When a bill is passed by the Legislature and signed into law by the Governor, the last step in the legislative process is the Ministerial duty of the Secretary of State to assign a “chapter number” to that passed bill. According to the Office of the Legislative Counsel, “Once a bill has been signed into law by the governor, the Secretary of State assigns a chapter number to the bill, such as “Chapter 123, Statutes of 1998,” which can subsequently be used to designate the measure.”
Chapter numbers are assigned to bills in numerical order as they are passed into law. And chapter numbers are only used for the legislative session for one calendar year (not for the biennial session). This means that at the beginning of each calendar year, the chapter numbers begin with “1”. In the 2022 Legislative Session, there were 997 laws divided into chapters.
In addition, two of the three types of resolutions (not including those of the House of Representatives) in the California Legislature are assigned “resolution chapter” numbers in the same manner as a bill. All joint resolutions and parallel resolutions (these are the two types of resolutions that must be passed by both houses of the Legislative Assembly)
The Office of the Legislative Counsel defines a concurrent resolution as “a measure that may be introduced in either House, but must be approved by both Houses and filed with the Secretary of State to take effect. The governor’s signature is not required. These measures are usually related to the work of the Legislative Assembly (for example, the adoption of the Joint Rules).”
Joint resolutions are defined by the Legislative Council Office as “a resolution expressing an opinion on a matter relating to the federal government; submitted to Congress for information. Joint resolutions require the approval of both the Assembly and the Senate, but do not require the approval of the Governor.”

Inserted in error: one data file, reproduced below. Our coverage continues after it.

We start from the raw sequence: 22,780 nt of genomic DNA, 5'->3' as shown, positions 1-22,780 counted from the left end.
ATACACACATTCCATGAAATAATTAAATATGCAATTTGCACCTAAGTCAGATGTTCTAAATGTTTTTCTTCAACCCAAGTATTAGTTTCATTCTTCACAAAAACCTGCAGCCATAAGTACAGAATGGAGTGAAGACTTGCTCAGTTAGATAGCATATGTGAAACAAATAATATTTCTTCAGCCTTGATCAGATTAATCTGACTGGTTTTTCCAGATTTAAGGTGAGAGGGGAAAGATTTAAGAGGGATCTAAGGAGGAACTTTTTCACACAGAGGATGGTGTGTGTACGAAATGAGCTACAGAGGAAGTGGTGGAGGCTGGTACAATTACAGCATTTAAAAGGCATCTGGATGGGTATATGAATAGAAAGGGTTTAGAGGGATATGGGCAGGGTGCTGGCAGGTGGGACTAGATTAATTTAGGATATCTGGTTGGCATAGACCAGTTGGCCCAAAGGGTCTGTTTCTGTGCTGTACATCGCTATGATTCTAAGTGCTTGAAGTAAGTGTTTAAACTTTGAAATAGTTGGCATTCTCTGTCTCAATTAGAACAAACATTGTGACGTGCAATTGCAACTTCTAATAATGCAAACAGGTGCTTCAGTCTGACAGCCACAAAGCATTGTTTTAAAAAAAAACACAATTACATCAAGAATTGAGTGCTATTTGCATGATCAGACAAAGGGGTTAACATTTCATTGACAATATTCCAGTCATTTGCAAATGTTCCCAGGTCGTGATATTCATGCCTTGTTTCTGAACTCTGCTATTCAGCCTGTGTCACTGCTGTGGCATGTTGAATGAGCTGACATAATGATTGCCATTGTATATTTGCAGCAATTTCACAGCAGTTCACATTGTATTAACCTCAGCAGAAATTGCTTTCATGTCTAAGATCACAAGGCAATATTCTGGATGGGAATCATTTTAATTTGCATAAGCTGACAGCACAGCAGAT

What about the constitutional amendments passed by the Legislative Assembly and presented to the voters? The Senate Constitutional Amendment (SCA) or Assembly Constitutional Amendment (ACA), which is passed by both houses of the Legislature with a 2/3 vote, is the “head” of the Secretary of State (the governor does not take any final action on the constitutional amendment). ).
For example, in the 2022 Legislative Session, SCA 10 (Atkins) reveals its final story: “Headed by the Secretary of State. res. Chapter 97, Bylaws 2022.” Why is it written “Res”. Before the Head? Because it is not assigned a bill chapter number, rather, an ACA or SCA is assigned a “resolution chapter”. Why?
Because a constitutional amendment passed by the Legislature proposed an amendment for consideration by the People. For example, SCA 10 is “a resolution proposing to the people of the State of California to amend the State Constitution by adding Section 1.1 to its Article I relating to Fundamental Rights.” As a result, the constitutional amendment receives the chapter number of the resolution, not the chapter number of the bill.